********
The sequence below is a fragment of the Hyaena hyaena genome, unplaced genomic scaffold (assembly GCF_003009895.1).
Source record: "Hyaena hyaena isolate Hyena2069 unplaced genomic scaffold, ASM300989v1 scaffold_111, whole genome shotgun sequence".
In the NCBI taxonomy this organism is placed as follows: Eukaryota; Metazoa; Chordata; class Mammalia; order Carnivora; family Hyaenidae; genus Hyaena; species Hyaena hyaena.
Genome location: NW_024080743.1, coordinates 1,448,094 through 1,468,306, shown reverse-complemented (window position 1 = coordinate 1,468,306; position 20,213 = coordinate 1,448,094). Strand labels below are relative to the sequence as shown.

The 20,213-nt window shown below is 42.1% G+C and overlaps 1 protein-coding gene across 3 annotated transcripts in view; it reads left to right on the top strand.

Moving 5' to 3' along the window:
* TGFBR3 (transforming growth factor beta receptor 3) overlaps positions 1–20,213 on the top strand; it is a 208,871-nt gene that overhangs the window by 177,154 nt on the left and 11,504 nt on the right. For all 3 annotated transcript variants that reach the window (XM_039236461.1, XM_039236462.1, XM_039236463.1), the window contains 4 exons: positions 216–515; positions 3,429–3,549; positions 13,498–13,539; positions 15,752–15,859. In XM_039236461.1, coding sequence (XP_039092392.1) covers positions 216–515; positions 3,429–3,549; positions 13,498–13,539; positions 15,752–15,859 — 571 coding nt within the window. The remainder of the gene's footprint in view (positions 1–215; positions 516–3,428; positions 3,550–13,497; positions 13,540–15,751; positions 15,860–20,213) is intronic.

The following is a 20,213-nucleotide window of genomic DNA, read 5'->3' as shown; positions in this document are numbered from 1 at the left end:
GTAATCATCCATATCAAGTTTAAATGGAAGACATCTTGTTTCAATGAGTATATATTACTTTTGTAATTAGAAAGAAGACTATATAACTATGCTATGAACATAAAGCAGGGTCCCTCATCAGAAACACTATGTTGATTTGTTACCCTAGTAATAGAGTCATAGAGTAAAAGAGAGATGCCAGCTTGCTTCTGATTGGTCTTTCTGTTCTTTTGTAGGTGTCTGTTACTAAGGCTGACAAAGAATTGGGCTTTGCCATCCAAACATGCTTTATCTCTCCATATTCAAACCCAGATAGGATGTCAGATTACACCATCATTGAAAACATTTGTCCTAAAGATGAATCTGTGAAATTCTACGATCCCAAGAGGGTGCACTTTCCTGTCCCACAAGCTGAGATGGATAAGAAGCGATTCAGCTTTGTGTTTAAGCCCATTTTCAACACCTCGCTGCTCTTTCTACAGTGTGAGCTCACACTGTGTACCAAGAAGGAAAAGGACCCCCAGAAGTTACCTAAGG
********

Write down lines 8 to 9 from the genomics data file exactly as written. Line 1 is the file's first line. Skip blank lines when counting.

The following is a 20,213-nucleotide window of genomic DNA, read 5'->3' as shown; positions in this document are numbered from 1 at the left end:
GTAATCATCCATATCAAGTTTAAATGGAAGACATCTTGTTTCAATGAGTATATATTACTTTTGTAATTAGAAAGAAGACTATATAACTATGCTATGAACATAAAGCAGGGTCCCTCATCAGAAACACTATGTTGATTTGTTACCCTAGTAATAGAGTCATAGAGTAAAAGAGAGATGCCAGCTTGCTTCTGATTGGTCTTTCTGTTCTTTTGTAGGTGTCTGTTACTAAGGCTGACAAAGAATTGGGCTTTGCCATCCAAACATGCTTTATCTCTCCATATTCAAACCCAGATAGGATGTCAGATTACACCATCATTGAAAACATTTGTCCTAAAGATGAATCTGTGAAATTCTACGATCCCAAGAGGGTGCACTTTCCTGTCCCACAAGCTGAGATGGATAAGAAGCGATTCAGCTTTGTGTTTAAGCCCATTTTCAACACCTCGCTGCTCTTTCTACAGTGTGAGCTCACACTGTGTACCAAGAAGGAAAAGGACCCCCAGAAGTTACCTAAGG